Researcher looks at why innocent people confess
Why would an innocent person accused of a crime tell investigators he's guilty? Saul Kassin, a psychology professor at the John Jay College of Criminal Justice, has spent decades researching that question, and says the answer resides in the incredible pressures that can mount during police interrogations.
"The stress of the situation is hard to imagine if you haven't gone through this style of interrogation," Kassin says.
Suspects can provide false confessions because they're particularly vulnerable to such pressure, they simply want the experience to end, or actually come to believe they're guilty, even in the face of evidence to the contrary.
False confessions pose a serious problem for fact-finding investigations. They can bias investigations and lead investigators to focus on the wrong suspect. And confessions have an almost insurmountable swaying power on judges and juries, Kassin says. Once they hear or view a confession, changing their minds—even with solid evidence contradicting the confession—is extremely difficult.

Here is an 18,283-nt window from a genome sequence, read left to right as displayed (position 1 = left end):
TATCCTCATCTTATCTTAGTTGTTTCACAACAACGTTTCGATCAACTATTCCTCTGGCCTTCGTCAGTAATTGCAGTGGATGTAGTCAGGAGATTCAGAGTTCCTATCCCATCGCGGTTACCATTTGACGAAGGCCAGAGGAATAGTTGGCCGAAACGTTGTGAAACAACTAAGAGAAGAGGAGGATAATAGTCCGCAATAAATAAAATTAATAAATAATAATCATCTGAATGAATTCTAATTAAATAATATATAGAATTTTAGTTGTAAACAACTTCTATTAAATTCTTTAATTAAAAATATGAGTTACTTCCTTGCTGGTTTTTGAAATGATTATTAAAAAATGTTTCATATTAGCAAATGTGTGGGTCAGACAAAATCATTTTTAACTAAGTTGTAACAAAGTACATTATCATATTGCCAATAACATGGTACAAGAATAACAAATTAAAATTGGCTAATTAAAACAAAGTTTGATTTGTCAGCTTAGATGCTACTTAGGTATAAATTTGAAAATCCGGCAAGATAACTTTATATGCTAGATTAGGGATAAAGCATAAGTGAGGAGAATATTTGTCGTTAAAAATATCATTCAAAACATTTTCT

"What these people don't realize is that the confession doesn't open the case, it closes it," Kassin says.
With support from the National Science Foundation (NSF) Social, Behavioral and Economic Sciences directorate, Kassin is now exploring ways to reduce false confessions and present confession evidence to judges and juries in ways that avoid unfairly biasing cases.
Thus far, recommendations from his research include a requirement for police to videorecord interrogations in their entirety, ideally with the suspects and questioners on-camera. Recording the entire process, he says, allows fact finders to see the entire process behind a confession.
Kassin's work involves cooperation with police departments. He notes that investigators and prosecutors have a strong incentive to avoid false confessions.
"For every wrongful conviction, there is the failure to bring in the criminal, who can then roam the streets and commit additional crimes," he says.